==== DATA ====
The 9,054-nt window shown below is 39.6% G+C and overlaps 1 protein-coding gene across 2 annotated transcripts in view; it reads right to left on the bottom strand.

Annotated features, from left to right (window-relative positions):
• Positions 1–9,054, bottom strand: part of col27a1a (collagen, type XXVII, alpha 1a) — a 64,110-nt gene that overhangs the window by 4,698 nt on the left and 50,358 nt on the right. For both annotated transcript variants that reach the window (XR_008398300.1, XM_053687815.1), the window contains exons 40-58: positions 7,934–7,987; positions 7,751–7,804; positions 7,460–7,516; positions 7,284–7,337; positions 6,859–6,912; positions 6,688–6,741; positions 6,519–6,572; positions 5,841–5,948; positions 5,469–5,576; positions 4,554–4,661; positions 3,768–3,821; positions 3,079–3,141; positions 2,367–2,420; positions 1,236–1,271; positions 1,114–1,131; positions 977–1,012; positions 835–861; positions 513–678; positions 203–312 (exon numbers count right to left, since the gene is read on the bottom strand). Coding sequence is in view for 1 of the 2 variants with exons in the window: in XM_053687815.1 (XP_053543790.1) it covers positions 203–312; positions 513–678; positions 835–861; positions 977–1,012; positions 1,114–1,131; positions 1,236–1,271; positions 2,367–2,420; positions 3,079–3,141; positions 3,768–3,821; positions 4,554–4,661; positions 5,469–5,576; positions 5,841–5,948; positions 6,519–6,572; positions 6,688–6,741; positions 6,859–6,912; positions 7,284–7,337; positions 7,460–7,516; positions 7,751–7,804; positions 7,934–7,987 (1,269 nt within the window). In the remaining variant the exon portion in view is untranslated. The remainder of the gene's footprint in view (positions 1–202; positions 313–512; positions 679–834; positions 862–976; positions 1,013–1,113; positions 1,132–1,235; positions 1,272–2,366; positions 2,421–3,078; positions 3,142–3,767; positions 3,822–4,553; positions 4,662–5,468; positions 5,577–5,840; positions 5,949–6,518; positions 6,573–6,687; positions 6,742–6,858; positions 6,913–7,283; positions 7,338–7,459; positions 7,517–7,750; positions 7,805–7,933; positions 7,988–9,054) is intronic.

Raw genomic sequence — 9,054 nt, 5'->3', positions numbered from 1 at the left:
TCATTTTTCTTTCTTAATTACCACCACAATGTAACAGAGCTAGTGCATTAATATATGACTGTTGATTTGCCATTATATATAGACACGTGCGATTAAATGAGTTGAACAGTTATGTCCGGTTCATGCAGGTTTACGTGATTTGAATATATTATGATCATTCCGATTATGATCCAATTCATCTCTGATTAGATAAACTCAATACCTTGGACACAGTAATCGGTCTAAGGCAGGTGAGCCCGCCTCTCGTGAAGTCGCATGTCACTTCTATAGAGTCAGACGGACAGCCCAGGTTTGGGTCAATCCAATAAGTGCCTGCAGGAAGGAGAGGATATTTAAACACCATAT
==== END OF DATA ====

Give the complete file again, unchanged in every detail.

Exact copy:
The 9,054-nt window shown below is 39.6% G+C and overlaps 1 protein-coding gene across 2 annotated transcripts in view; it reads right to left on the bottom strand.

Annotated features, from left to right (window-relative positions):
• Positions 1–9,054, bottom strand: part of col27a1a (collagen, type XXVII, alpha 1a) — a 64,110-nt gene that overhangs the window by 4,698 nt on the left and 50,358 nt on the right. For both annotated transcript variants that reach the window (XR_008398300.1, XM_053687815.1), the window contains exons 40-58: positions 7,934–7,987; positions 7,751–7,804; positions 7,460–7,516; positions 7,284–7,337; positions 6,859–6,912; positions 6,688–6,741; positions 6,519–6,572; positions 5,841–5,948; positions 5,469–5,576; positions 4,554–4,661; positions 3,768–3,821; positions 3,079–3,141; positions 2,367–2,420; positions 1,236–1,271; positions 1,114–1,131; positions 977–1,012; positions 835–861; positions 513–678; positions 203–312 (exon numbers count right to left, since the gene is read on the bottom strand). Coding sequence is in view for 1 of the 2 variants with exons in the window: in XM_053687815.1 (XP_053543790.1) it covers positions 203–312; positions 513–678; positions 835–861; positions 977–1,012; positions 1,114–1,131; positions 1,236–1,271; positions 2,367–2,420; positions 3,079–3,141; positions 3,768–3,821; positions 4,554–4,661; positions 5,469–5,576; positions 5,841–5,948; positions 6,519–6,572; positions 6,688–6,741; positions 6,859–6,912; positions 7,284–7,337; positions 7,460–7,516; positions 7,751–7,804; positions 7,934–7,987 (1,269 nt within the window). In the remaining variant the exon portion in view is untranslated. The remainder of the gene's footprint in view (positions 1–202; positions 313–512; positions 679–834; positions 862–976; positions 1,013–1,113; positions 1,132–1,235; positions 1,272–2,366; positions 2,421–3,078; positions 3,142–3,767; positions 3,822–4,553; positions 4,662–5,468; positions 5,577–5,840; positions 5,949–6,518; positions 6,573–6,687; positions 6,742–6,858; positions 6,913–7,283; positions 7,338–7,459; positions 7,517–7,750; positions 7,805–7,933; positions 7,988–9,054) is intronic.

Raw genomic sequence — 9,054 nt, 5'->3', positions numbered from 1 at the left:
TCATTTTTCTTTCTTAATTACCACCACAATGTAACAGAGCTAGTGCATTAATATATGACTGTTGATTTGCCATTATATATAGACACGTGCGATTAAATGAGTTGAACAGTTATGTCCGGTTCATGCAGGTTTACGTGATTTGAATATATTATGATCATTCCGATTATGATCCAATTCATCTCTGATTAGATAAACTCAATACCTTGGACACAGTAATCGGTCTAAGGCAGGTGAGCCCGCCTCTCGTGAAGTCGCATGTCACTTCTATAGAGTCAGACGGACAGCCCAGGTTTGGGTCAATCCAATAAGTGCCTGCAGGAAGGAGAGGATATTTAAACACCATAT